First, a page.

This was a very exciting week for my dear friend Kate Moretti with the launch of her much-anticipated thriller THE VANISHING YEAR. Kate is here today to share her thoughts on the how today’s popular genre of thrillers featuring women protagonists meshes with the genre of women’s fiction so many of us read and write.
Here’s the endorsement I was honored to write for THE VANISHING YEAR:
“Engaging, intriguing, heart pounding. In The Vanishing Year, Kate Moretti brings us the story of a Zoe Whittaker who has whitewashed her past and taken on a new and pristine identity. Of course, nothing is exactly as it seems to Zoe, and nothing is as it seems to the reader either. The twists had me gasping, the details had me transfixed. I cared about Zoe right away, which along with everything else, made it impossible for me to stop reading this book.”
Don’t miss out on THE VANISHING YEAR or Kate’s post. Explore for yourself how well these two genres blend together.
And please welcome Kate to WFW today!
Women’s Fiction Merges with Suspense
by Kate Moretti
The genre of “Women’s Fiction” has been debated about for eons. The Women’s Fiction Writer’s Association says the story must revolve around the internal journey of a woman. Our own Amy Sue Nathan has said that in her novels, the main character saves herself.
It seems natural to marry Women’s Fiction and, say, romance. It also seems natural to marry Suspense and Thriller or Mystery. What comes less intuitively is this new boom in what seems to conjoin Women’s Fiction and Suspense, otherwise known as The Domestic Suspense novel.
Sarah Weinman coined the term Domestic Suspense after her compilation anthology “Troubled Daughters, Twisted Wives.” She called these noir writers of the 40’s through the 70’s the grandmothers of the genre, citing Patricia Highsmith, Shirley Jackson (of The Lottery fame), Vera Caspary, Margaret Millar as influential figures.
What I’ve seen in a rise in (in a post Gone Girl world), and absolutely adore, is this exploration into the a women’s internal journey while in the throes of something completely horrible, like a crime. I feel like the deepest truths emerge if you push your characters to the extreme, which to me almost always means the threat of life. I love the richness of this, there’s so much to dig through here.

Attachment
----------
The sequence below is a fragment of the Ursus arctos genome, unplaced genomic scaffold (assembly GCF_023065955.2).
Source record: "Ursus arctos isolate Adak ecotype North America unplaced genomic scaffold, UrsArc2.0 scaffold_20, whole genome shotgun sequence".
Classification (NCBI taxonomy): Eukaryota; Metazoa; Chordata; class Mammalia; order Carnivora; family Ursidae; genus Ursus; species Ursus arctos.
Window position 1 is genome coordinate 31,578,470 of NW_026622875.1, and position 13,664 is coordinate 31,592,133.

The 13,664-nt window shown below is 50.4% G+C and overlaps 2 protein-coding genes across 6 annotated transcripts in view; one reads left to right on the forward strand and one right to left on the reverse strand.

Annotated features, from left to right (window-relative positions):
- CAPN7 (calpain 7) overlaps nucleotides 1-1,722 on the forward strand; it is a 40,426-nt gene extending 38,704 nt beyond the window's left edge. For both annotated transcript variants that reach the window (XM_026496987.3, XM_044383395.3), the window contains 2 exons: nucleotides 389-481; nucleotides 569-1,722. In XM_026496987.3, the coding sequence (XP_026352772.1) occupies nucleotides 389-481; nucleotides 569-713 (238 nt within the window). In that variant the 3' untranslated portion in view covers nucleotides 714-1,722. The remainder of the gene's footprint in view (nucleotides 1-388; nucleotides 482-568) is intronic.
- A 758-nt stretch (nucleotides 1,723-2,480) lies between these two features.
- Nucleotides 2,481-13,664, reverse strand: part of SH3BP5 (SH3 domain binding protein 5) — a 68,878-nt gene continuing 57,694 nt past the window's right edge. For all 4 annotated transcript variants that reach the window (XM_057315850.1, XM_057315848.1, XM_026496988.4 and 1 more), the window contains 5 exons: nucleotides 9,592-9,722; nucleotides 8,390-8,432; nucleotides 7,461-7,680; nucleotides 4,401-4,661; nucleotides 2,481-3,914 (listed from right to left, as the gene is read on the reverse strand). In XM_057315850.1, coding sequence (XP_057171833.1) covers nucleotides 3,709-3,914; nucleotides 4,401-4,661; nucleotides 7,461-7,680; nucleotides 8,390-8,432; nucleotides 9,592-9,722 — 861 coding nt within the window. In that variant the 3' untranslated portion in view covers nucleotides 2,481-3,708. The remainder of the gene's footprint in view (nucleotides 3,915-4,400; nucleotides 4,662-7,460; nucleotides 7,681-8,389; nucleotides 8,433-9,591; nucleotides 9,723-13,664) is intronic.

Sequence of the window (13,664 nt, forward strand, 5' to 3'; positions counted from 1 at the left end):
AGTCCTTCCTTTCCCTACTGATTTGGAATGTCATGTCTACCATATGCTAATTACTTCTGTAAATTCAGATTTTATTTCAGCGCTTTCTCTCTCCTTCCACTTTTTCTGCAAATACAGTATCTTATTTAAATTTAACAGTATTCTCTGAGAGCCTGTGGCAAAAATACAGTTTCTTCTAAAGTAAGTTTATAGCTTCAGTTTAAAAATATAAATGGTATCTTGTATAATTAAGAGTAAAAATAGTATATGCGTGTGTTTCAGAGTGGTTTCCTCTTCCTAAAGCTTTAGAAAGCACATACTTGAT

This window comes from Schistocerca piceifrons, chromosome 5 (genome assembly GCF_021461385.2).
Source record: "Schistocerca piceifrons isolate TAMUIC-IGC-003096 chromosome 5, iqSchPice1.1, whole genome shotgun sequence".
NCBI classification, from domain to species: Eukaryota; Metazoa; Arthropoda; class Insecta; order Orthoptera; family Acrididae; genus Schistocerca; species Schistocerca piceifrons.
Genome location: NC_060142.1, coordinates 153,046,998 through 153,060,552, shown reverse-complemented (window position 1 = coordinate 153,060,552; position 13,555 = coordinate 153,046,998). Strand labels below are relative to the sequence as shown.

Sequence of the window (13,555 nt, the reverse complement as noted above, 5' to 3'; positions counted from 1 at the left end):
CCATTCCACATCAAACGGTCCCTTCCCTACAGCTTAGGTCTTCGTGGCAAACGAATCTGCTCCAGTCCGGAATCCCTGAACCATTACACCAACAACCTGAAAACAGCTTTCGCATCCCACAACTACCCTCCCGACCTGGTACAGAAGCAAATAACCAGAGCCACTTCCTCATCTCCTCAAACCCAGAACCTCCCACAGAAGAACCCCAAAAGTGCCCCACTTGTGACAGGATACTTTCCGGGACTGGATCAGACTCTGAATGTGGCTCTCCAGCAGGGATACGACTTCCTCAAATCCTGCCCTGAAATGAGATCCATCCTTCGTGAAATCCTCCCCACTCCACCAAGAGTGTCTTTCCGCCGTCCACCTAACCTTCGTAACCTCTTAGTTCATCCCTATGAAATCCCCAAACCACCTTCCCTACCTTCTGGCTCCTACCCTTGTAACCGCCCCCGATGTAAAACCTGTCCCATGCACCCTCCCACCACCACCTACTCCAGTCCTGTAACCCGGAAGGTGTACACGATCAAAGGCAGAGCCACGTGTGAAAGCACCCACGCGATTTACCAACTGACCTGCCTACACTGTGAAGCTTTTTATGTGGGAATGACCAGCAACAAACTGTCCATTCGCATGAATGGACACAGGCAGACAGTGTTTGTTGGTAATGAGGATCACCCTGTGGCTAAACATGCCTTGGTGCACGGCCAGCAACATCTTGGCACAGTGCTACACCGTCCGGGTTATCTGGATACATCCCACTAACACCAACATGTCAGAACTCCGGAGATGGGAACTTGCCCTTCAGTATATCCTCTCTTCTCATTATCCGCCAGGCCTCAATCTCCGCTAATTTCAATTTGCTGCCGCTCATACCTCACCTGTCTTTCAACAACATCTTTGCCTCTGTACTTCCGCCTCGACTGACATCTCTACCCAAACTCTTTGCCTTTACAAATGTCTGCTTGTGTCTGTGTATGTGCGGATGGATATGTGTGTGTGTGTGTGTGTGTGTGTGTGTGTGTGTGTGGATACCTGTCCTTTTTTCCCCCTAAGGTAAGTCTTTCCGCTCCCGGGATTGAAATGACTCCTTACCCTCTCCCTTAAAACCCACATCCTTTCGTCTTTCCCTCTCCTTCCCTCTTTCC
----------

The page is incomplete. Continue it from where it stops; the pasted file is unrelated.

How long will it take for a housewife to lie/steal/cheat/kill to protect her marriage/child/livelihood? This is the theme in Megan Abbott’s You Will Know Me. When a tragic fire seriously injures two college students, what lengths will their mothers, best friends and sister-in-laws, go to to unravel the truth, even if it means casting blame on the other? This was the story behind Carla Buckley’s The Good Goodbye. A victim of a serial killer escapes, grows up, has a daughter and becomes convinced her childhood testimony put the wrong man behind bars. Is she willing to risk the safety of her daughter to possibly exonerate the wrongly imprisoned? You’d have to read Black Eyed Susans, by Julia Heaberlin to find out. I’ve read all three of these books and continue to be impressed with the richness of character and the examination of the human condition, generally a trait of upmarket or literary stories.
These novels might be classified as suspense novels, but they have all the earmarks of Women’s Fiction. What they hold dearest is familiar to us: children, husbands, family, livelihood. Their journey is both external and internal – after all, you can’t risk everything and everyone you love and remain unchanged at the end. Life, and fiction, doesn’t work like that.
When you think of traditional mystery novels, you think of detectives and whodunnits. You think of police procedures or even possibly gun and car chases. While excellent (I love a good procedural), my interest mainly lie in these stories where the main characters are simply regular people, doing regular things, until they’re pushed to a breaking point. Where is that point? How far can you (as a writer) push? What emerges from that break is a wholly different character, for good or bad. The women in these novels undergo a pretty drastic internal transformation and this is where the heart of these stories lie.
Kate Moretti is the New York Times Bestselling author of Thought I Knew You, While You Were Gone, and Binds That Tie. Her newest novel, The Vanishing Year will be available fall 2016. She lives in Pennsylvania with her husband and two kids. She’s worked in the pharmaceutical industry for ten years as a scientist, and has been an avid fiction reader her entire life. She enjoys traveling and cooking, although with two kids, a day job, and writing, she doesn’t get to do those things as much as she’d like.
Her lifelong dream is to buy an old house with a secret passageway.